US home building ticked up in July thanks to a surge in construction of single-family homes. US housing starts rose 0.2 per cent from a month earlier to a seasonally adjusted annual rate of 1.21 million last month, the highest since October 2007, the Commerce Department said Tuesday. That is the third time in four months the figures reached a new high since the recession began.
Housing Starts US, July
Starts on single-family units jumped 12.8 per cent to their highest level since December 2007. Multifamily units, including apartments and condominiums, fell 17 per cent.
New applications for building permits declined 16.3 per cent to 1.1 million.
Tuesday’s report showed new-home construction rose 12.3 per cent in June from the prior month, compared with an initially reported 9.8 per cent jump.
The pickup in June was driven entirely by construction of multifamily housing units. That was due in part to a surge in activity in New York City just before tax incentives for multifamily developments were scheduled to expire. Thus, many economists expected new applications for permits would plunge in July.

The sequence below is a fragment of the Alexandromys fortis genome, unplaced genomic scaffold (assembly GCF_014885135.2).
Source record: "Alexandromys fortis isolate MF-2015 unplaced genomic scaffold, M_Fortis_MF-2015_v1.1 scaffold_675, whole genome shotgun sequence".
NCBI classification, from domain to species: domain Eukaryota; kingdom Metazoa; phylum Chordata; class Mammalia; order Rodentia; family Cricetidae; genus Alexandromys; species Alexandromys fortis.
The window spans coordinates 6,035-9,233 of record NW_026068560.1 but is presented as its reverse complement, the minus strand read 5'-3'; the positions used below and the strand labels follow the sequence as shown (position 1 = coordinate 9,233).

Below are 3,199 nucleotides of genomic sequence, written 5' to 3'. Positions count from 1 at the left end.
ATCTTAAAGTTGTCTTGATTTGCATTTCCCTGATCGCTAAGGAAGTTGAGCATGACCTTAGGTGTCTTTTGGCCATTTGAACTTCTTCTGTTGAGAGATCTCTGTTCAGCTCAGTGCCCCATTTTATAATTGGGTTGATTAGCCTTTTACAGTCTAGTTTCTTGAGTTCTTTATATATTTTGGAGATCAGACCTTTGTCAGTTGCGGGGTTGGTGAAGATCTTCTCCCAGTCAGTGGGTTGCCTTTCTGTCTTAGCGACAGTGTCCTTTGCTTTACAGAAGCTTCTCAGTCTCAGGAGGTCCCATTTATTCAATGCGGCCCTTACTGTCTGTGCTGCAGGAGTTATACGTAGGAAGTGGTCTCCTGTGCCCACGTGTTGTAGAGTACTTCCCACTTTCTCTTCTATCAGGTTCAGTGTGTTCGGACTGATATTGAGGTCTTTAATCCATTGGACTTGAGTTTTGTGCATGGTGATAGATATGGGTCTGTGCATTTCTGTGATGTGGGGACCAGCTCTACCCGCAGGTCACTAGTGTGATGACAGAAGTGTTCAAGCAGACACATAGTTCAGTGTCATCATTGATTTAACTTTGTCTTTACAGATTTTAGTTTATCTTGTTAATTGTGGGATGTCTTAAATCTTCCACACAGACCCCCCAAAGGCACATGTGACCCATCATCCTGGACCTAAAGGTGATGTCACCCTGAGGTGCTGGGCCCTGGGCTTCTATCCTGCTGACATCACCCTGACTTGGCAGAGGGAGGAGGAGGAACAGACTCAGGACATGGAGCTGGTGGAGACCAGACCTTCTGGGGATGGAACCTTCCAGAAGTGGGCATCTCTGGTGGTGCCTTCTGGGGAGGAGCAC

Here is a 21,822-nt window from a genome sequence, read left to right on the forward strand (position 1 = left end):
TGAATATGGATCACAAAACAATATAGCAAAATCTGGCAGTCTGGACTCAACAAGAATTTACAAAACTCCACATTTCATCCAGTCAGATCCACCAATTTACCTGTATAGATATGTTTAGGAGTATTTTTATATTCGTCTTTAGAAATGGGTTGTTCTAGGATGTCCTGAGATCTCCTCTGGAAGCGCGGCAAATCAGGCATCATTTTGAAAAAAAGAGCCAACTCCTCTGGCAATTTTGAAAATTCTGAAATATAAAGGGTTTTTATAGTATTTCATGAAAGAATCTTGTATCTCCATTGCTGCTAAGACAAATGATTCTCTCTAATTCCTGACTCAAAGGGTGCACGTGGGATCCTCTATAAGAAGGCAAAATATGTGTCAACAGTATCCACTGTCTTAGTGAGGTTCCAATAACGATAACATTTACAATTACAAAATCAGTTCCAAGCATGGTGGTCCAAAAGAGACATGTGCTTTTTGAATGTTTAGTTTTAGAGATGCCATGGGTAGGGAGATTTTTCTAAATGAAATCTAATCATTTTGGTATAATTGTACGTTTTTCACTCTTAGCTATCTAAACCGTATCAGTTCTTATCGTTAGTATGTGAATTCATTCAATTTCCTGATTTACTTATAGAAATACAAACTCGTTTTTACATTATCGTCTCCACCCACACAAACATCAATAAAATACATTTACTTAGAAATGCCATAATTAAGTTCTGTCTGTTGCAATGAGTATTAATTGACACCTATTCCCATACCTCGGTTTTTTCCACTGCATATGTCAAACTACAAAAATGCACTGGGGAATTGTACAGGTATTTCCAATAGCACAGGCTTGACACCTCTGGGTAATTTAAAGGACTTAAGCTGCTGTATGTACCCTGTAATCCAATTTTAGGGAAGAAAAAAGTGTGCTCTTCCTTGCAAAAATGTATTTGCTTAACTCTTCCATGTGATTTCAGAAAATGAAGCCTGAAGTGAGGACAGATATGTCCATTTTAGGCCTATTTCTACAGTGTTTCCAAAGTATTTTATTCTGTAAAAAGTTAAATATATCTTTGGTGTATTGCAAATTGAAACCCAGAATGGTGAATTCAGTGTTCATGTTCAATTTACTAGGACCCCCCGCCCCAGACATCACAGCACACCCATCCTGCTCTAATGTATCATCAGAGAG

Construction levels for new homes remain historically low, though there are continued signs of growing underlying demand. Starts were 10.1 per cent higher in July than a year ago, and permits were up 7.5 per cent.
Tuesday’s report showed housing starts climbed in the Midwest and South and fell in the Northeast and West.